I love building terrain. Be it turning junk into an orkish fortification or assembling an official kit to create an industrial complex of catwalks and boilers. While I have plenty of unpainted miniatures laying around (who doesn’t) lately I’ve been focusing almost entirely on crafting terrain. Which has led to the strange predicament of running out of things to work on. Thankfully, I have friends with their own piles of plastic and so a friend offered to let me build some for him.
What he handed me was a box of bits and pieces from a number of different old Games Workshop city ruin kits. The sad cast-off remnants of terrain from a local FLGS that shut down, parts were partially painted and of course, there were no instructions. Though, from these disparate bits, I was able to cobble together four ruins of varying sizes.
Once built I could have laid down some primer and given the kits a quick paint job before handing them back. My friend, however, plays Nurgle, so I decided I would give the kits a bit more customization. To take them from just ruins into the realm of true decay by the hands of the Plague Lord.
As a bonus, this gave me an excuse to practice my green stuff sculpting.
I’m a pretty low tech guy when it comes to my modelling. As such I don’t have any specific tools for the purpose. Instead, to create my Nurgle rot on these pieces I used a toothpick, a small flat head screwdriver, and a pair of different sized pieces of plastic tubing. Admittedly, having actual sculpting tools might have made it easier, but you can accomplish this little project pretty easily with just things found around the house.
Now, for those who have never used Green Stuff, it is a two-part epoxy. One part blue, the other yellow, you cut off pieces of each and then knead them into a green material with a consistency similar to silly putty. More blue results in a firmer less flexible final product, while more yellow will be softer and more rubbery when cured. At this point, you can mold and shape it into whatever you like, but it is important to understand the putty has a working time of around 3-4 hours before it starts to set, and then a total cure time of around 24 hours. The exact timing depends on the exact ratio of blue to green you used to make your putty. I highly recommend keeping some on hand to everyone.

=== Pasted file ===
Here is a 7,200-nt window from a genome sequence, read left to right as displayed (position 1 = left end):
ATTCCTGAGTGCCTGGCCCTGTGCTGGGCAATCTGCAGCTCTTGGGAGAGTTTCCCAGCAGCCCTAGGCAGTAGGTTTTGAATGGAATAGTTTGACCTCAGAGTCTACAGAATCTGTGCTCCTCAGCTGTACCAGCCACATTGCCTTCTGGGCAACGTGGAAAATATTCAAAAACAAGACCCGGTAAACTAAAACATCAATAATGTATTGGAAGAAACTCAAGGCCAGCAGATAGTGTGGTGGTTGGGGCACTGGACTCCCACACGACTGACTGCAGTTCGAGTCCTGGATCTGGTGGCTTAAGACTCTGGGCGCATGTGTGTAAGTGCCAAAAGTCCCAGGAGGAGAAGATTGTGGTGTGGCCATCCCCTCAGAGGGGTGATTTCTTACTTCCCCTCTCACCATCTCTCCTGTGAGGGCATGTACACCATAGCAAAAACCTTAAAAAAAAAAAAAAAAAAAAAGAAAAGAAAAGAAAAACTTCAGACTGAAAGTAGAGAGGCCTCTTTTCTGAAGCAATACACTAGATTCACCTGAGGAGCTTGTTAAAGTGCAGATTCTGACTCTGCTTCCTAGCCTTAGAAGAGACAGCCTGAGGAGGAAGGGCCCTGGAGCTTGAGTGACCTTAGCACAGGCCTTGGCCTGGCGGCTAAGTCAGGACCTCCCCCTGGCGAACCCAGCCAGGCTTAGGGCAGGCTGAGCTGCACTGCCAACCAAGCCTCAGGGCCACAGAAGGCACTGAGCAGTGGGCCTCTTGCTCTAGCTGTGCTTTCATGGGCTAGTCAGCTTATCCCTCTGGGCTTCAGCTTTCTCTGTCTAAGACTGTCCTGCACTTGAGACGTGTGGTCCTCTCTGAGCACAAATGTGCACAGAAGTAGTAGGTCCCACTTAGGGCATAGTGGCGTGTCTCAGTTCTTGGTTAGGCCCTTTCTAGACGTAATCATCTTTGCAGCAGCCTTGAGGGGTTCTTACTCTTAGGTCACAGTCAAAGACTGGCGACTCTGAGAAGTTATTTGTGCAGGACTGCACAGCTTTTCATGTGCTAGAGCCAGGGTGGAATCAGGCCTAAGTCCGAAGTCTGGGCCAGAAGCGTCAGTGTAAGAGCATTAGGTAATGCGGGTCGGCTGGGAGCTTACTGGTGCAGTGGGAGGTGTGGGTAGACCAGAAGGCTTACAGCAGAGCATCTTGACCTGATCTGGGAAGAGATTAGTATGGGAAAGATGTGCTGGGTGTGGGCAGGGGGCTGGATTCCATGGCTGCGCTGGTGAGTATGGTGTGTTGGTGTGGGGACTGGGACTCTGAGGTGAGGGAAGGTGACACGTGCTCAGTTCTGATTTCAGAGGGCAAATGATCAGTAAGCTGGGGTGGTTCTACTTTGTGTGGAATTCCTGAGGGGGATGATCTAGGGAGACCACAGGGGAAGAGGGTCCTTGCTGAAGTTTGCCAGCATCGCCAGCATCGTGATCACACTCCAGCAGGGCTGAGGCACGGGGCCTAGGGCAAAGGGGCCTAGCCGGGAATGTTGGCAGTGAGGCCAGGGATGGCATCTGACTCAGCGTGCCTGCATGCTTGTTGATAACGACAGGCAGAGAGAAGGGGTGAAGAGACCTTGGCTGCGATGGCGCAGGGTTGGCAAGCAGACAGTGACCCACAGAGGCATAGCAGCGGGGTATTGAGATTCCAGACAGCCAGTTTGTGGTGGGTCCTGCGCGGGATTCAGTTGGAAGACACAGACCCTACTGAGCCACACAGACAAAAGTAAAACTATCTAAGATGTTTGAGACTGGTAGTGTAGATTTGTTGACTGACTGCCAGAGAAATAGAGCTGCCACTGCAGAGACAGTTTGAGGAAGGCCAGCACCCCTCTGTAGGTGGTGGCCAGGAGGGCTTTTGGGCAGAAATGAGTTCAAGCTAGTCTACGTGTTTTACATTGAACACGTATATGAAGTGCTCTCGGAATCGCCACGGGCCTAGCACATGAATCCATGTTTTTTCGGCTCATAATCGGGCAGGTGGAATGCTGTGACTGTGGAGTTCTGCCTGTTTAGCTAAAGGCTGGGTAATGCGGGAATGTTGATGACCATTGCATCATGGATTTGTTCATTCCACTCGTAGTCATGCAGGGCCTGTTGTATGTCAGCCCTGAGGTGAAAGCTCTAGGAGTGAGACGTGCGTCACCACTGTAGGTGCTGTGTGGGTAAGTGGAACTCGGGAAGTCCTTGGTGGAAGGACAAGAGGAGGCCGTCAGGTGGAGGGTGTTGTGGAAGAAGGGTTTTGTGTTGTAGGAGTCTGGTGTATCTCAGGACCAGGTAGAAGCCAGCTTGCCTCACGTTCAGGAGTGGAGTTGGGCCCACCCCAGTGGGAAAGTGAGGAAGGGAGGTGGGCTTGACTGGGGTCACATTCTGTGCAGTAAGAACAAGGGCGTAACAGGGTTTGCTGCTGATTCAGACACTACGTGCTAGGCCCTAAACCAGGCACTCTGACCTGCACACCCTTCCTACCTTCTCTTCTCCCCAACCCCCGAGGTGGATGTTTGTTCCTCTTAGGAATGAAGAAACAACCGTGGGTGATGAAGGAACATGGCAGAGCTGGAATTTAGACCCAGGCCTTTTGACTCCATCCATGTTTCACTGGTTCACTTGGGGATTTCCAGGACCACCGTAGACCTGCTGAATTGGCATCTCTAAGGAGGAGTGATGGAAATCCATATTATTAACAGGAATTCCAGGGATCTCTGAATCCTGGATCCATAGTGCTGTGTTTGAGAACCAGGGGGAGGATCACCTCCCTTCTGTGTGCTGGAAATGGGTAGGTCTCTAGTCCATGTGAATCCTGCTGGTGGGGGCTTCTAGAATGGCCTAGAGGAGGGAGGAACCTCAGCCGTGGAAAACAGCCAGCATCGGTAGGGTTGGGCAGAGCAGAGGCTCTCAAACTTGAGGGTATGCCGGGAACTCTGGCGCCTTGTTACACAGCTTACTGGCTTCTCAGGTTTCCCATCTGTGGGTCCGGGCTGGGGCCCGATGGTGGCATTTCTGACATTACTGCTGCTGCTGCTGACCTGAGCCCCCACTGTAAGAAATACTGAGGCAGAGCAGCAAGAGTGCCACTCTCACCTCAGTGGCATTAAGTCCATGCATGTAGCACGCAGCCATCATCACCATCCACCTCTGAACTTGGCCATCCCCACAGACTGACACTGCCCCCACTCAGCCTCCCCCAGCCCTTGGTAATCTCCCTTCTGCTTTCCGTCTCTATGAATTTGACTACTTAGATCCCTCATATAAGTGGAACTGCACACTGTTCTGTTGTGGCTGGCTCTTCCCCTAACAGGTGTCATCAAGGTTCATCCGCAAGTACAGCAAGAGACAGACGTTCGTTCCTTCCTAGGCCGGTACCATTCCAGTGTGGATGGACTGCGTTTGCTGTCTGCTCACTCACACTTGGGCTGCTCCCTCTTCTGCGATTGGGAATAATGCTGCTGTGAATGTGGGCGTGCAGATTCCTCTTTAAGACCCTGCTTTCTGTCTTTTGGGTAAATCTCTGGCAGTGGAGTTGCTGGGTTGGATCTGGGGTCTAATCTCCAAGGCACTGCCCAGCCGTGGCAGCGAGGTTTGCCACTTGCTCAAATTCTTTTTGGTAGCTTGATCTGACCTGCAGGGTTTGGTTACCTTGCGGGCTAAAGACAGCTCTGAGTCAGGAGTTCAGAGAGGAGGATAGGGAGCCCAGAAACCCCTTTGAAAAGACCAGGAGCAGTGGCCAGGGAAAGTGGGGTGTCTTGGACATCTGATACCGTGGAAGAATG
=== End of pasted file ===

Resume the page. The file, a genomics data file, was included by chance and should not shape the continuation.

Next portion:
For my purposes I went with equal parts blue and yellow, only mixing small amounts at a time to ensure I had plenty of working time as I chose the spots I wanted to Nurgle and sculpt. Another important thing to keep in mind is that green stuff is extremely sticky until it cures, so I keep a cup of water nearby and actually keep the green stuff I’m using in a shallow dish with a little water.
To start the sculpting process I dip my fingers in water and then tear off a chunk of green stuff and place it on the terrain where I want to create the patch of Nurgle rot. You want to ensure you vary the size and shape of these initial blobs to keep the patches from looking too similar. And because the putty is so flexible it is also fun to wrap them around corners and the like. For this example, though we will just look at a relatively circular patch on a flat area of the model.